Now, if it be retorted that there actually are reasons X, Y, and Z for finding a supreme being more plausible than a teapot, then X, Y, and Z should be spelled out--because, if legitimate, they are proper scientific arguments that should be evaluated. Don't protect them from scrutiny behind a screen of agnostic tolerance. If religious arguments are actually better than Atkins' teapot theory, let us hear the case. Otherwise, let those who call themselves agnostic with respect to religion add that they are equally agnostic about orbiting teapots. At the same time, modern theists might acknowledge that, when it comes to Baal and the golden calf, Thor and Wotan, Poseidon and Apollo, Mithras and Ammon Ra, they are actually atheists. We are all atheists about most of the gods that humanity has ever believed in. Some of us just go one god further.

In any case, the belief that religion and science occupy separate magisteria is dishonest. It founders on the undeniable fact that religions still make claims about the world that on analysis turn out to be scientific claims. Moreover, religious apologists try to have it both ways. When talking to intellectuals, they carefully keep off science's turf, safe inside the separate and invulnerable religious magisterium. But when talking to a nonintellectual mass audience, they make wanton use of miracle stories--which are blatant intrusions into scientific territory.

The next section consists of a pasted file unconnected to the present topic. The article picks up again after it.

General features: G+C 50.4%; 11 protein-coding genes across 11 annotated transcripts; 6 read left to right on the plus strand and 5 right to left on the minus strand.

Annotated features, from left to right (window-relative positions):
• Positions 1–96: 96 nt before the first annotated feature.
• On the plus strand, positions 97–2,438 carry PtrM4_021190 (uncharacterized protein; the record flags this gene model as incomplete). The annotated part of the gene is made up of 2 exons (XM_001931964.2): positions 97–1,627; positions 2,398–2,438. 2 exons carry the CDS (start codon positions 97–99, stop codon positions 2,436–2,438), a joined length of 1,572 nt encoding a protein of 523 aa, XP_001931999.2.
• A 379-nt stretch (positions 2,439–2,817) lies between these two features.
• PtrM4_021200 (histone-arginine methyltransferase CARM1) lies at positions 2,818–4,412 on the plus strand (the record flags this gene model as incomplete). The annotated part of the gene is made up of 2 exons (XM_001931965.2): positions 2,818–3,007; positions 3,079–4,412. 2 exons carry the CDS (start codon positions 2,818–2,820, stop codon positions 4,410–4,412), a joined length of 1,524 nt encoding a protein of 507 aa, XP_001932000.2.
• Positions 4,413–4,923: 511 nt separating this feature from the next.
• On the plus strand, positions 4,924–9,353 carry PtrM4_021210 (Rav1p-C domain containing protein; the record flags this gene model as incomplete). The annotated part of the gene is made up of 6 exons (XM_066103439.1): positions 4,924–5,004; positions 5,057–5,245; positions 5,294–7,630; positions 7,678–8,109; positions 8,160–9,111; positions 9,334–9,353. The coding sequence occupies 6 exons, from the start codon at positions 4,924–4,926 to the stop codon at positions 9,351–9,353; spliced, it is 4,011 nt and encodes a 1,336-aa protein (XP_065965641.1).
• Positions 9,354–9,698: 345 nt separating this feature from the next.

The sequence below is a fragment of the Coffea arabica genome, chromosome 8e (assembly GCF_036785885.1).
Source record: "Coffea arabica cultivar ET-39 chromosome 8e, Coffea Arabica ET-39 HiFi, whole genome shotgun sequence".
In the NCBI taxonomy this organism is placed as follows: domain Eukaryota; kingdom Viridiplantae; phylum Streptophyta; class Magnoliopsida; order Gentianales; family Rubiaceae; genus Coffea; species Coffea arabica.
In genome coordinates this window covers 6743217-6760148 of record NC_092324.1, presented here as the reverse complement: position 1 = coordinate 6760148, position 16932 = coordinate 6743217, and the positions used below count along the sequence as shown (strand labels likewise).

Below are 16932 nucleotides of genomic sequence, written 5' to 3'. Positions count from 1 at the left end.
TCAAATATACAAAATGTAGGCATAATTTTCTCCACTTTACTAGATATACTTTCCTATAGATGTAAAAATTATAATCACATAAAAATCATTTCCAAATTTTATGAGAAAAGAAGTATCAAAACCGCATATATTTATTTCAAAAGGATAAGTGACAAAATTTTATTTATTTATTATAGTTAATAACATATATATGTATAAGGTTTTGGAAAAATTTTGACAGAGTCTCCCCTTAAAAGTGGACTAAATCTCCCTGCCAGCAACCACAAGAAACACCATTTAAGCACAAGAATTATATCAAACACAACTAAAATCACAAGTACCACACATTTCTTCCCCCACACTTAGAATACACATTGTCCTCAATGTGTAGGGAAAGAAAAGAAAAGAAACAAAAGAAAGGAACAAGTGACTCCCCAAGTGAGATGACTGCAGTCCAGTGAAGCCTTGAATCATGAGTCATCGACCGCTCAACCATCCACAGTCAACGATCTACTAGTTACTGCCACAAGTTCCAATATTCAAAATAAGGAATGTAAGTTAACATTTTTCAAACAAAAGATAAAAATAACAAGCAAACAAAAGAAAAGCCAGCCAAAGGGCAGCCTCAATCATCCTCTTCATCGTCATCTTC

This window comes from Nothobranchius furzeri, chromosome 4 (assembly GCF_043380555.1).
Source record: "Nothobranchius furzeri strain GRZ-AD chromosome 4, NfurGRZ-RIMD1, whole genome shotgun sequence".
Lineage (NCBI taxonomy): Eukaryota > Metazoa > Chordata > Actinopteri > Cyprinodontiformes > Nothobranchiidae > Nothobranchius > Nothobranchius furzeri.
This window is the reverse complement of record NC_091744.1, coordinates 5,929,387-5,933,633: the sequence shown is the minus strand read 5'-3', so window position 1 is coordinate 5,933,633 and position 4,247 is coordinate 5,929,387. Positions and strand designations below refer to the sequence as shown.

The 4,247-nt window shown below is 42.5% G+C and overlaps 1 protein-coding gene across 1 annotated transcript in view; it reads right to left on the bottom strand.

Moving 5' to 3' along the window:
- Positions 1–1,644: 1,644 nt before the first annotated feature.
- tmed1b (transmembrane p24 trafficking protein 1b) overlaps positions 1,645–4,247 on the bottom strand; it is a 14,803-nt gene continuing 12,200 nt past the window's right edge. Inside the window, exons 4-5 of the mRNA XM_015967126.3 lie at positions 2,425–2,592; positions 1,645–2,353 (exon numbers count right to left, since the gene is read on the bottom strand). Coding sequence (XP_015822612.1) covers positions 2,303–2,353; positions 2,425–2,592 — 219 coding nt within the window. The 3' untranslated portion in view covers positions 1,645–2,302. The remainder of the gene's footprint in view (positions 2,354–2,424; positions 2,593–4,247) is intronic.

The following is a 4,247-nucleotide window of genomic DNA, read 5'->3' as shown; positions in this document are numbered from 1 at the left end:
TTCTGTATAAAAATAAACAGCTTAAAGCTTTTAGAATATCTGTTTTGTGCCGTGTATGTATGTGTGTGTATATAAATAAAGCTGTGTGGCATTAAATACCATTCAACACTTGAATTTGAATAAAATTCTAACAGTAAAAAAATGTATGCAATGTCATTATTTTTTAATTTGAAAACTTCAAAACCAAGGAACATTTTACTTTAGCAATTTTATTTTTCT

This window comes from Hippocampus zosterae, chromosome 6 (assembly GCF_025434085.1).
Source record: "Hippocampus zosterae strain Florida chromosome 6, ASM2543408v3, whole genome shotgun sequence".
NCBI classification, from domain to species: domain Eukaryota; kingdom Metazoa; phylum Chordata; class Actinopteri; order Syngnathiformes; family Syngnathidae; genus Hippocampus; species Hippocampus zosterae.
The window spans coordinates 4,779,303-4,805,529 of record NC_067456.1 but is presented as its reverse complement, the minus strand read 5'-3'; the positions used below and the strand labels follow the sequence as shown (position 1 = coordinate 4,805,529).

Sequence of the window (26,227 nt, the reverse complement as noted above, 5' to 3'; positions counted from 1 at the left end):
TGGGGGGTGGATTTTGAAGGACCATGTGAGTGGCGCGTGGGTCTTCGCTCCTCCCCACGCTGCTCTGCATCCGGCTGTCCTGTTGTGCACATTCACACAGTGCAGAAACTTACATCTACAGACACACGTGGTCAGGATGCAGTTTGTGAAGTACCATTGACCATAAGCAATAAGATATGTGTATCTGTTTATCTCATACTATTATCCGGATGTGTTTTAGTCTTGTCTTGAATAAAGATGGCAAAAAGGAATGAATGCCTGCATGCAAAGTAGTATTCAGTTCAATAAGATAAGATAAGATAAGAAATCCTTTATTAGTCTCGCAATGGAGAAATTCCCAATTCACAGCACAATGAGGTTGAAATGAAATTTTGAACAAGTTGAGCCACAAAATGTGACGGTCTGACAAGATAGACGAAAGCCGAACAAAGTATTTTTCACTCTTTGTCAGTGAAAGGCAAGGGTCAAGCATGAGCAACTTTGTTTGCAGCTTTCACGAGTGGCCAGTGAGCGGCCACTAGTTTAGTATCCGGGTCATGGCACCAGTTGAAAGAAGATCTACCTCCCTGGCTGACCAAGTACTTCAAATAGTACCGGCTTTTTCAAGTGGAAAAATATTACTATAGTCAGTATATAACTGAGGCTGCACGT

The Virgin Birth, the Resurrection, the raising of Lazarus, even the Old Testament miracles, all are freely used for religious propaganda, and they are very effective with an audience of unsophisticates and children. Every one of these miracles amounts to a violation of the normal running of the natural world. Theologians should make a choice. You can claim your own magisterium, separate from science's but still deserving of respect. But in that case, you must renounce miracles. Or you can keep your Lourdes and your miracles and enjoy their huge recruiting potential among the uneducated. But then you must kiss goodbye to separate magisteria and your high-minded aspiration to converge with science.

The desire to have it both ways is not surprising in a good propagandist. What is surprising is the readiness of liberal agnostics to go along with it, and their readiness to write off, as simplistic, insensitive extremists, those of us with the temerity to blow the whistle. The whistle-blowers are accused of imagining an outdated caricature of religion in which God has a long white beard and lives in a physical place called heaven. Nowadays, we are told, religion has moved on. Heaven is not a physical place, and God does not have a physical body where a beard might sit. Well, yes, admirable: separate magisteria, real convergence. But the doctrine of the Assumption was defined as an Article of Faith by Pope Pius XII as recently as November 1, 1950, and is binding on all Catholics. It clearly states that the body of Mary was taken into heaven and reunited with her soul. What can that mean, if not that heaven is a physical place containing bodies? To repeat, this is not a quaint and obsolete tradition with just a purely symbolic significance. It has officially, and recently, been declared to be literally true.

Convergence? Only when it suits. To an honest judge, the alleged marriage between religion and science is a shallow, empty, spin-doctored sham.

Richard Dawkins is a professor at Oxford University. His books include The Selfish Gene and, most recently, Unweaving the Rainbow.


 Back up


Current    Search    Archives    Home
Forbes Digital Tool    Webmaster    Gilder Archives

Forbes ASAP
Copyright © Forbes 1999